Sunday, November 16, 2014

NaNoWriMo: Example or Necessity?

For this critique, I have decided to examine the website for National Novel Writing Month, or The goal of the website is to attract writers of all walks of life and all levels of skill to their challenge. During the month of November, the aim of NaNoWriMo is for all participants to write a 50,000 word novel in thirty days. Every writer works on their own, but log their word count per day on the website and interact with each as a source of motivation.
Now comes the important question: For something so laid back, is it necessary to present welcoming information in official style? The following is the mission statement from the website’s ‘About’ page:
National Novel Writing Month organizes events where children and adults find the inspiration, encouragement, and structure they need to achieve their creative potential. Our programs are web-enabled challenges with vibrant real-world components, designed to foster self-expression while building community on local and global levels.”
This passage, when run through the readability scale, resulted in a Flesch-Kincaid Reading Ease score of 30 and an average grade level of 16.0. The wording is not overly intricate, but it is laced with several lengthy words that could easily be replaced with simpler terminology. Examples include replacing “designed to foster self-expression” with something akin to “built to strengthen creative minds” or some such.
Additionally, the passage includes at least two prepositional phrases with “to achieve their creative potential” and “on local and global levels.”
Let’s examine another quote from the website. This piece comes from the ever-attractive Terms of Service:
“By accessing this website, you agree to these terms of usage and limitations of warranty. In particular, you agree not to use this data to allow, enable, or otherwise make possible, dissemination or collection of this data, in part or in its entirety, for any purpose, such as the transmission of unsolicited advertising and solicitations of any kind, including spam. You further agree not to use this data to enable high-volume, automated, or robotic electronic processes designed to collect or compile this data for any purpose, including mining this data for your own personal or commercial purposes. Any use of this data for any other purpose is expressly forbidden without the prior written permission of the Office of Letters and Light.”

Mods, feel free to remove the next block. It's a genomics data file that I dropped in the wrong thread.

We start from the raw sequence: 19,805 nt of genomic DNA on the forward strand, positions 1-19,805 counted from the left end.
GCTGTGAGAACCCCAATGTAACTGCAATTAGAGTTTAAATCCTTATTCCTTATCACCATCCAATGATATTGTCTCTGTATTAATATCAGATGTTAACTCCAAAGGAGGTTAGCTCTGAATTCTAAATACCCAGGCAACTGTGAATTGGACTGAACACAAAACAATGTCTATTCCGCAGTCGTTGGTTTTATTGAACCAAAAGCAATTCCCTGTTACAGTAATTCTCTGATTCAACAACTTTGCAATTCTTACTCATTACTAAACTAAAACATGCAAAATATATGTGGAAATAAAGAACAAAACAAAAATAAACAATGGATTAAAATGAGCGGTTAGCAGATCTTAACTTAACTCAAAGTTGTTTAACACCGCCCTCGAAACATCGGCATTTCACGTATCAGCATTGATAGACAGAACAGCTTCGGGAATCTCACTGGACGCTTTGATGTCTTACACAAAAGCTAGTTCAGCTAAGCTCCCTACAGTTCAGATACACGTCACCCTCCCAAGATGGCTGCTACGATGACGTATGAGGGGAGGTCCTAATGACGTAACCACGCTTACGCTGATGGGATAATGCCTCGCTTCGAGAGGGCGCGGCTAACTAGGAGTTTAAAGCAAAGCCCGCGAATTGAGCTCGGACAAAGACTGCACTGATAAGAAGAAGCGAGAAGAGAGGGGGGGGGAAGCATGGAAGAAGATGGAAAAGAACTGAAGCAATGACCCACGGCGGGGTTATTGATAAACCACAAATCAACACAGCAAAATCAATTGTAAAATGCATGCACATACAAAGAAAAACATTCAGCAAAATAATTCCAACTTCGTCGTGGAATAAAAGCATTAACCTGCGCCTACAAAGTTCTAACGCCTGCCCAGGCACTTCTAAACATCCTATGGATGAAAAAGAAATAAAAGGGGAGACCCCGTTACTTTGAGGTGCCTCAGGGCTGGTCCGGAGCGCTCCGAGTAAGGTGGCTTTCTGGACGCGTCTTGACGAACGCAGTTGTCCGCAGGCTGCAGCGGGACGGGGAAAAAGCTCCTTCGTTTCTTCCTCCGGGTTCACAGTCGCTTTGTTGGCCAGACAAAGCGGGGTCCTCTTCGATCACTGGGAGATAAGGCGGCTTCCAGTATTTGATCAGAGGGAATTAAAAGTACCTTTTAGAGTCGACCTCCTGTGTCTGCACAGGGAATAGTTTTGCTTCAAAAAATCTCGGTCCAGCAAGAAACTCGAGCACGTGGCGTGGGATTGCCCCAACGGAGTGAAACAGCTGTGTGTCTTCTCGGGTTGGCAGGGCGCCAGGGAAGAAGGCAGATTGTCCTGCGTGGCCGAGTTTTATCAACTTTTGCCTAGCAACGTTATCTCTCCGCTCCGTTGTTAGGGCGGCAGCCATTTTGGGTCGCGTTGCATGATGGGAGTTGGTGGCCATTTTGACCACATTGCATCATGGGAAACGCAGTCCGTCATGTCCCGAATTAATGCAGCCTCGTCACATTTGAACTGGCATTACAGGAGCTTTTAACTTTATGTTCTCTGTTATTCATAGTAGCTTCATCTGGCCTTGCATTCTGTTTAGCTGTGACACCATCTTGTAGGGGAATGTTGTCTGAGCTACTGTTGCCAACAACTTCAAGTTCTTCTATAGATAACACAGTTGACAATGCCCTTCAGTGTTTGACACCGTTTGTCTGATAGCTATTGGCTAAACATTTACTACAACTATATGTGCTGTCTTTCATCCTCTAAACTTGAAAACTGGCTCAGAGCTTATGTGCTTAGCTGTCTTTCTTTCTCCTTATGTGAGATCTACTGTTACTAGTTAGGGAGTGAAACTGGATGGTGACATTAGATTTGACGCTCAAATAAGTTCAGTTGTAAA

This passage rates with an average grade level of 16.7 and on the Flesch-Kincaid scale with a 25.4. According to the Wikipedia article on Flesch-Kincaid Reading Ease, anything below a 30 is considered to be easily understood by college graduates. Additionally, the grade level suggests that this passage is intended for those higher than 16th grade, or a college graduate. Something like the terms of service is expected to have such a difficult reading level, but even from a website which only gains money through donations? What could gain from using such high-level jargon?
The only answer I can assume is that the staff charged with writing these terms is trying to appear professional by keeping a set of terms of service that someone might expect to see. Also, the website is built for writer’s, so it may be possible that the maintainers expect users are well-versed in lengthy words and their definitions.
In this example, there are also uses of appositive, prepositional phrases, and subordination sentences structures. There is an example of appositive in the second sentence, on the third line of text: “such as the transmission of unsolicited advertising and solicitations of any kind.” This sentence is difficult to decipher, as there is another section of text between the noun and the appositive.
The subordination is also difficult, as it is the same segment as the appositive. This part of the sentence is dismissed by the use of ‘such as’ and surrounded by commas. It is an afterthought, unnecessary, but offers further and more in-depth description.
 Prepositional phrases are easy to point out, as any segment starting with ‘to’ or ‘of’ is one. For example, the very last line of the quoted text reads, “of the Office of Letters and Light.” And in the third sentence, we see another: “to collect or compile this data.”